Codependent thoughts and behaviors can sabotage our health, happiness, and relationships.
We neglect ourselves in order to take care of others.
We lose our individuality trying to please others.
We dont ask for what we need and often dont know what we want or need.
We get obsessed with other people and their problems.
We worry excessively.
Were afraid to say no or set boundaries, so we get taken advantage of or hurt.
We stuff our feelings (and then sometimes explode).
We feel undeserving, unlovable, or flawed.
These codependent behaviors and feelings are based on distorted thoughts and false beliefs that we likely developed in childhood. Theyre overly negative, inaccurate, and unhelpful. Yet, they seem so natural to us because weve been thinking this way for decades and unconsciously reinforcing these beliefs.
As we work on changing our codependent thoughts and behaviors, it can help to intentionally repeat healthier thoughts that support us in improving our self-esteem, taking better care of ourselves, and building relationships based on mutual trust and respect. Doing this helps to direct our thoughts away from codependency and toward healthy interdependency.
Try reading the statements below once or twice a day to reinforce the thoughts and behaviors youre trying to develop.
1. I cant control other people, but I can control my reactions.
Logically, we all know that we cant control others, but that doesnt always stop us from trying! But trying to get others to change or do what we want, never works. Everyone ends up frustrated or resentful. Its much more effective to focus on what you can control changing your reactions to what other people are doing. When we change our reactions the entire relationship dynamic starts to shift.
2. Its healthy to have my own ideas, feelings, interests, goals, and values.
You dont have to think and feel like everyone else does; youre not simply an extension of your parents or spouse. Youre entitled to be a unique individual and develop a strong sense of self, regardless of whether its pleasing to others or not.
3. Were all responsible for managing our own lives.
Its not your job to fix other people or solve their problems. In most cases, its impossible to do so and we often drive ourselves crazy trying, only to end up frustrated. Instead, we should focus on managing our own problems, feelings, and lives.
4. I am not powerless.
Sometimes we sink into depression or a victim mindset because we cant see our choices (or we dont like them). But we always have choices, which means we are not powerless to change our situation and improve ourselves.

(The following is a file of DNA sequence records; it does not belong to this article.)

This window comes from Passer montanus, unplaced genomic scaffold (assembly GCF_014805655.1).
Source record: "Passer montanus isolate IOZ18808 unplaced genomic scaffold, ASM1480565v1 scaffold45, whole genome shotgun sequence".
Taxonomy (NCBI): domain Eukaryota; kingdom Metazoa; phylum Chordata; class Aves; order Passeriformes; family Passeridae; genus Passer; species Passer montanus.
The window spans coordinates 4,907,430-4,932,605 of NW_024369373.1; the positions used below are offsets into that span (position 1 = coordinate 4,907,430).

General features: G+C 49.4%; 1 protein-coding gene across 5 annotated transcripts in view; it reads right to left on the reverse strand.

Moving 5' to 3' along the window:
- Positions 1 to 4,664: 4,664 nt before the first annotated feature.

5. I can say no and still be a kind person.
Contrary to popular belief, setting boundaries is not inherently mean or unfair. In fact, its kind to set clear expectations and let others know how you want to be treated.
6. Taking care of others shouldnt come at the expense of my own wellbeing.
I dont have to sacrifice myself in order to care for others. I can take care of others and establish limits to protect my physical health, finances, peace of mind, and so forth. This ensures that I will be well enough to continue giving to others in a way that supports everyones needs.
7. I deserve the same kindness and generosity that I give to others.
When I practice self-compassion, I recognize that I am worthy of loving-kindness just like everyone else because we all deserve to be treated with kindness.
8. My self-worth isnt based on my accomplishments.
Your worth as a person is inherent. Its not based on how much you accomplish or what you achieve. We all have different strengths and abilities and none are better than others theyre just different. You are just as worthy as everyone else.
9. My self-worth doesnt depend on other peoples approval.
No matter how hard you try, its not possible to please others all the time. And when you base your self-worth on what others think, you give away your power. Instead, you can value yourself regardless of what others think. We can build our self-esteem and learn to love and value ourselves by noticing our strengths, forgiving ourselves for our mistakes, and most importantly, remembering that love doesnt have to be earned.
10. Doing whats right for me is not selfish.
Many codependents mistakenly think that doing whats right for them whether its spending the holidays away from their family or refusing to loan money to a friend who never repays them is selfish. Doing things for others, when its detrimental to your own wellbeing, is being a doormat — not being selfish. Truly selfish people only think about themselves; our goal is to consider our own needs and other peoples needs. And when they are in conflict, we sometimes need to prioritize our own wellbeing. This doesnt make us selfish. When others call you selfish its often simply an attempt to manipulate you into doing what they want.
11. Giving unsolicited advice is usually counterproductive.
In an effort to help, codependents often try to solve other peoples problems by giving advice or nagging. But, lets face it, unsolicited advice is rarely taken or appreciated. It can even be disrespectful to assume that you know what someone else should do.
12. I dont have to be perfect to be lovable.
Being perfect isnt the key to being loved. Love surpasses our flaws and often its our imperfections that draw us closer and make us more relatable and lovable. So, perfecting your appearance or accomplishing more or saying the right things isnt the way to attract love. Be yourself. The right people will love you and its okay that youre not everyones cup of tea.
Changing our thoughts and behaviors takes a lot of practice. So, dont give up if it doesnt happen right away. Little by little, youll get there. And Im sure it will be worth the effort!
To continue practicing with these 12 reminders, you can print a cheat sheet from my Resource Library, which can be accessed for free when you join my email list HERE.